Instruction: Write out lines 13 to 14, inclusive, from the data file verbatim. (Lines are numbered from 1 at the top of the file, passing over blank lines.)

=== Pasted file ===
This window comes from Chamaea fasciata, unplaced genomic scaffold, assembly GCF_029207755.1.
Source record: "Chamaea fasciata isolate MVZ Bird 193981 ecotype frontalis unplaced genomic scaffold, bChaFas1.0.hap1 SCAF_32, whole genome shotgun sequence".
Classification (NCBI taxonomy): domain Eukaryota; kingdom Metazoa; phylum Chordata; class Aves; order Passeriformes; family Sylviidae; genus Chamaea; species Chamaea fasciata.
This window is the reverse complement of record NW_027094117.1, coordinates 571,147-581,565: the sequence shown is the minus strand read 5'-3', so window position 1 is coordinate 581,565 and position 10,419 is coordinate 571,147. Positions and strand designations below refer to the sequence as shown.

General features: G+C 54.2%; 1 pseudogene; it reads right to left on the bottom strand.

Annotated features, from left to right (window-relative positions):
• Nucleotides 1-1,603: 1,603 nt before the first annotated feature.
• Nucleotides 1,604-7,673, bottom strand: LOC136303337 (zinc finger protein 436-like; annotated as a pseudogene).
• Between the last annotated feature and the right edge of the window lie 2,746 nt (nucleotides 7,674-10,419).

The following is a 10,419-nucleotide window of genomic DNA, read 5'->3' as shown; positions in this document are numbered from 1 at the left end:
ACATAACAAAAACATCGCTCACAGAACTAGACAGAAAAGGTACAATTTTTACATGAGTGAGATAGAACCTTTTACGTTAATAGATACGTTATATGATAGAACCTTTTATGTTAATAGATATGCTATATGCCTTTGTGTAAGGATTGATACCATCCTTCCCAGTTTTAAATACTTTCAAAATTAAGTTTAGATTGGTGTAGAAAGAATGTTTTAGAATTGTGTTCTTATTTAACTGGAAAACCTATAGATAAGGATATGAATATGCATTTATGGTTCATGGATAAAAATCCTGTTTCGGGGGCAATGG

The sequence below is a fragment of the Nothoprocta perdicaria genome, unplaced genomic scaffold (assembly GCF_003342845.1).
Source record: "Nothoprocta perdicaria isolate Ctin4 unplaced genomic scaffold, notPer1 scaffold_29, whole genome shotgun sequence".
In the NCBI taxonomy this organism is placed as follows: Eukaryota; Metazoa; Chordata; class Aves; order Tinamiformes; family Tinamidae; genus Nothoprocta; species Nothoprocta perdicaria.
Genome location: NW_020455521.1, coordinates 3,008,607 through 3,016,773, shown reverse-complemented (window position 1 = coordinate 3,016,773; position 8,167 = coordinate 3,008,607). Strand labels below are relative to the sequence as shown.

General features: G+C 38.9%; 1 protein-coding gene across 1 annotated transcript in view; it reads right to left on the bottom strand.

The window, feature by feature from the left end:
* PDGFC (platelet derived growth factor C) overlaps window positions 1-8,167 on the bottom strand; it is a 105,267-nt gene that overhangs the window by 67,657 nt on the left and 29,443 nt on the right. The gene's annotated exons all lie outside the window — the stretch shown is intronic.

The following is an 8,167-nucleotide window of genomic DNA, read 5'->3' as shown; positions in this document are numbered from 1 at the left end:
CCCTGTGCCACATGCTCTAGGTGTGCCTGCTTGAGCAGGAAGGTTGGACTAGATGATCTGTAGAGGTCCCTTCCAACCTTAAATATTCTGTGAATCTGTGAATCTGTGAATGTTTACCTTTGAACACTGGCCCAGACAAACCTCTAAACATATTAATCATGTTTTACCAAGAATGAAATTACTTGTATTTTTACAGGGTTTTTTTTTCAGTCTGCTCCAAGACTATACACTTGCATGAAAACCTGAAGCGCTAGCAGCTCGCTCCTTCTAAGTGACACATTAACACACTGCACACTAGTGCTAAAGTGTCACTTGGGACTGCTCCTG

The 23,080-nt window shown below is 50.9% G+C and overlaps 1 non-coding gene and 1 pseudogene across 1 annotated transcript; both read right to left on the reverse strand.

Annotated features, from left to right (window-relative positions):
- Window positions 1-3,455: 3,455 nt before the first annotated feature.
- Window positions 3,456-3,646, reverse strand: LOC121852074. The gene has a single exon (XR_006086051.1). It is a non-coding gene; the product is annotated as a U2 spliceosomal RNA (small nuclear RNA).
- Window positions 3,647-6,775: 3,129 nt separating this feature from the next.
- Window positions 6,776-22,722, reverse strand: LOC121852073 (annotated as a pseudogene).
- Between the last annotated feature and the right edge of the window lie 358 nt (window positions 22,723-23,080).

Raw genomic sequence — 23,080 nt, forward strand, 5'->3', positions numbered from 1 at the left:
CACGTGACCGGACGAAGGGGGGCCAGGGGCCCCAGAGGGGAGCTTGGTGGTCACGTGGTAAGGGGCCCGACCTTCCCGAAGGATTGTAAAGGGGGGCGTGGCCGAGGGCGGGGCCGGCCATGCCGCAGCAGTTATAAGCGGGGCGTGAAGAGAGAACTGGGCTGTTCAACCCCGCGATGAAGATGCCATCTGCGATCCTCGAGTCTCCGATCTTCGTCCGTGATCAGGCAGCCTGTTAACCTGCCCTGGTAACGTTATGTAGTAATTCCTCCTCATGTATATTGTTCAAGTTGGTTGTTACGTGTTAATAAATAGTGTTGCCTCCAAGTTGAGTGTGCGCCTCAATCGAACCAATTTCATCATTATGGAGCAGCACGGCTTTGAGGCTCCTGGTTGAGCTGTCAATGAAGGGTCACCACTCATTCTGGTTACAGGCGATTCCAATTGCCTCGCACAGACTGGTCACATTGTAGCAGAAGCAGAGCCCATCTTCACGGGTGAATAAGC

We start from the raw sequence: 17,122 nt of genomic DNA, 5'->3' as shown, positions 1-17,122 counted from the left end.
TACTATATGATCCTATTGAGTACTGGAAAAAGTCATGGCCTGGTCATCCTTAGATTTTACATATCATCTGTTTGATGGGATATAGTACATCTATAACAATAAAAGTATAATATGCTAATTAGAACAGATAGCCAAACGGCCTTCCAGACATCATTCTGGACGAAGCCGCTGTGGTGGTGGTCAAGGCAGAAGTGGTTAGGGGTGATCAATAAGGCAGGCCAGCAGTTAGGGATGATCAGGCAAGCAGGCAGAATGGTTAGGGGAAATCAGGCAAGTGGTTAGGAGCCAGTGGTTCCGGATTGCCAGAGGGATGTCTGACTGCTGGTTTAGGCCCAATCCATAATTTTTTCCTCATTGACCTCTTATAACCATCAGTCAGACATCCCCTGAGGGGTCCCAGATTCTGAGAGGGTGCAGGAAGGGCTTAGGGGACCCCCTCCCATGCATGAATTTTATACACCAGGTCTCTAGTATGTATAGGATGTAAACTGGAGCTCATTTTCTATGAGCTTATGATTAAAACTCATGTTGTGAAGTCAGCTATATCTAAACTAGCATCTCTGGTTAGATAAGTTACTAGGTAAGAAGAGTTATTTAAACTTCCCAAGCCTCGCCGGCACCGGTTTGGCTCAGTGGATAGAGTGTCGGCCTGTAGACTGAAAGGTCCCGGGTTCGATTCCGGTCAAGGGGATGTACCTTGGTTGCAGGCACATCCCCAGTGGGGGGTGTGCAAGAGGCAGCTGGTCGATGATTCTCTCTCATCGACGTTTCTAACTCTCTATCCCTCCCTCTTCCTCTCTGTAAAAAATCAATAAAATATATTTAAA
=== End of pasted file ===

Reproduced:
Source record: "Nothoprocta perdicaria isolate Ctin4 unplaced genomic scaffold, notPer1 scaffold_29, whole genome shotgun sequence".
In the NCBI taxonomy this organism is placed as follows: Eukaryota; Metazoa; Chordata; class Aves; order Tinamiformes; family Tinamidae; genus Nothoprocta; species Nothoprocta perdicaria.